Valerie Sharp, Chairper-son of the Regional Welfare Committee of Region 10, said she received a call from Bellamy on Thursday saying that they arrived safely.

She said Bellamy had to pay an additional US$700 as the hospital told her that all expenses had not been included in the US$6,500 estimate they had given to the Ministry of Health. The government contributed US$5,000 and it was through support from Guyanese here and overseas that Johnson was able to raise the US$1500 for treatment and other monies for air ticket, accommodation and transportation. Sharp was relieved that the committee had given the mother and daughter enough to travel with which enabled them to pay the additional cost.

She is appealing for persons to continue to place money in the National Bank of Industry and Commerce account No.516-773-9 as the two would need money to be sent to them to offset any additional expenses such as accommodation, food and transportation. It is not clear how long Johnson's treatment would last. Up to Wednesday afternoon the bank account had $1.2 million, including monies from a telethon that was held in Linden on Monday evening, but some of that would have been withdrawn for them to take to Trinidad.

Johnson is an albino, which means her skin has no protection from the sun, hence the cancer. She has been suffering for the last 18 months.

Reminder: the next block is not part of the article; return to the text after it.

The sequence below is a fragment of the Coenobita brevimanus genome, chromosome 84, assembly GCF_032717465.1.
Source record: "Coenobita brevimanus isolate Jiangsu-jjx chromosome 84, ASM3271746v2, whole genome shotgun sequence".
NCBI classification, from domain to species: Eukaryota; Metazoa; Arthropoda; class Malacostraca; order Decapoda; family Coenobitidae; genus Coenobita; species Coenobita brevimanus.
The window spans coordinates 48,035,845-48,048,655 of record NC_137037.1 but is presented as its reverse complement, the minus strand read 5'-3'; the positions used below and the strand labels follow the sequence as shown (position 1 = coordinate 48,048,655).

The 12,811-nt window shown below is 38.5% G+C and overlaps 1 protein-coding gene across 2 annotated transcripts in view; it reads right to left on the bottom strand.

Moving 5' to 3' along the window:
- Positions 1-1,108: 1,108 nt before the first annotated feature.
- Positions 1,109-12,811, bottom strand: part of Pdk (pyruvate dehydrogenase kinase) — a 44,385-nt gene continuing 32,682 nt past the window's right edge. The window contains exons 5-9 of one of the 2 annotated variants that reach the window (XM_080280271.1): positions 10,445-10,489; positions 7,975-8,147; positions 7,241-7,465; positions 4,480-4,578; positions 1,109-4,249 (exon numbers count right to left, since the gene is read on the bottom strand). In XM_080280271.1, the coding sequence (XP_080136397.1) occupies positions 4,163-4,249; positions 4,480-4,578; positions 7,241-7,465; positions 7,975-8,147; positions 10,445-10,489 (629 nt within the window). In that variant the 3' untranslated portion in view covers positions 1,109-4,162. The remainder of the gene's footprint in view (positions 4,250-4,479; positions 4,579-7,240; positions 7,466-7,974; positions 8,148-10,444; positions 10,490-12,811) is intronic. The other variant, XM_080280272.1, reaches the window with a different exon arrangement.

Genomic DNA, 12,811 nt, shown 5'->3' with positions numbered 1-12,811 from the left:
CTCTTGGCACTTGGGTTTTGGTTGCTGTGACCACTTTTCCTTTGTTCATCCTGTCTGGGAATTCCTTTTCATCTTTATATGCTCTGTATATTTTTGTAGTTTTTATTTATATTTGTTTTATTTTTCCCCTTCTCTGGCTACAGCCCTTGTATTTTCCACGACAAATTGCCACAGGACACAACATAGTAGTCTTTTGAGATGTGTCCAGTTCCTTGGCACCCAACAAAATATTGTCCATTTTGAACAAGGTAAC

Her story was published in last week Tuesday's edition of this newspaper which triggered responses from many people. Up until then, Bellamy had been awaiting a response from the Ministry of Health, which she had approached since last February. But the very next day the ministry gave the cost for the treatment and announced government's contribution.

Persons can contact Sharp on telephone numbers 444-6058 and 444-3048 for any information on Lynear and her treatment.
Hardy quits Third Force -Ramsaroop wants poll delay for reforms

The Guyana Action Party (GAP) headed by Paul Hardy has walked away from the Guyana Third Force (GTF) Platform after differences with other leaders while the section of it headed by businessman Peter Ramsaroop wants general elections put off until constitutional and electoral reforms are undertaken.